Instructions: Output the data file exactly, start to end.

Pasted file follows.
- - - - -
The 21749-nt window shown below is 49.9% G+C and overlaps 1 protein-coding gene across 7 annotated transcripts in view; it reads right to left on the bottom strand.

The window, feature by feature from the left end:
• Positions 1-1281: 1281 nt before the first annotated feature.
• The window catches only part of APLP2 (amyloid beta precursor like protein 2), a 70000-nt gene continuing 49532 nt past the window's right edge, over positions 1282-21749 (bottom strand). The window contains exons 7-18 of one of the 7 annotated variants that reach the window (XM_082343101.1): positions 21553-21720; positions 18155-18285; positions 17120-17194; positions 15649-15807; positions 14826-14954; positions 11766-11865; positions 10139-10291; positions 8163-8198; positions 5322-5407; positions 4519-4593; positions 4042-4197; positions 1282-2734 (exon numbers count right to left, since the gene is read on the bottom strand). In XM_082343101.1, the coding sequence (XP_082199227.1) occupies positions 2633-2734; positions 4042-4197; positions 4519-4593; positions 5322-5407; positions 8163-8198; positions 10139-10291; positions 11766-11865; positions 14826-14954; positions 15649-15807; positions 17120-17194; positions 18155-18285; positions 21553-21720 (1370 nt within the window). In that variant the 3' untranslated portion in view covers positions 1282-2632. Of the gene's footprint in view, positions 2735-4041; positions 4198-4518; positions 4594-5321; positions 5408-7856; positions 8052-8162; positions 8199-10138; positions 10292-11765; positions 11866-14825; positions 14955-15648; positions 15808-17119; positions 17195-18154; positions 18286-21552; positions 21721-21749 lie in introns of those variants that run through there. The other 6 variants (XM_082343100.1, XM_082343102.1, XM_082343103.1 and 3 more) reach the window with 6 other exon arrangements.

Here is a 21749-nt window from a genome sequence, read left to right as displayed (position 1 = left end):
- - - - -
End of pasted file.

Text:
The 21749-nt window shown below is 49.9% G+C and overlaps 1 protein-coding gene across 7 annotated transcripts in view; it reads right to left on the bottom strand.

The window, feature by feature from the left end:
• Positions 1-1281: 1281 nt before the first annotated feature.
• The window catches only part of APLP2 (amyloid beta precursor like protein 2), a 70000-nt gene continuing 49532 nt past the window's right edge, over positions 1282-21749 (bottom strand). The window contains exons 7-18 of one of the 7 annotated variants that reach the window (XM_082343101.1): positions 21553-21720; positions 18155-18285; positions 17120-17194; positions 15649-15807; positions 14826-14954; positions 11766-11865; positions 10139-10291; positions 8163-8198; positions 5322-5407; positions 4519-4593; positions 4042-4197; positions 1282-2734 (exon numbers count right to left, since the gene is read on the bottom strand). In XM_082343101.1, the coding sequence (XP_082199227.1) occupies positions 2633-2734; positions 4042-4197; positions 4519-4593; positions 5322-5407; positions 8163-8198; positions 10139-10291; positions 11766-11865; positions 14826-14954; positions 15649-15807; positions 17120-17194; positions 18155-18285; positions 21553-21720 (1370 nt within the window). In that variant the 3' untranslated portion in view covers positions 1282-2632. Of the gene's footprint in view, positions 2735-4041; positions 4198-4518; positions 4594-5321; positions 5408-7856; positions 8052-8162; positions 8199-10138; positions 10292-11765; positions 11866-14825; positions 14955-15648; positions 15808-17119; positions 17195-18154; positions 18286-21552; positions 21721-21749 lie in introns of those variants that run through there. The other 6 variants (XM_082343100.1, XM_082343102.1, XM_082343103.1 and 3 more) reach the window with 6 other exon arrangements.

Here is a 21749-nt window from a genome sequence, read left to right as displayed (position 1 = left end):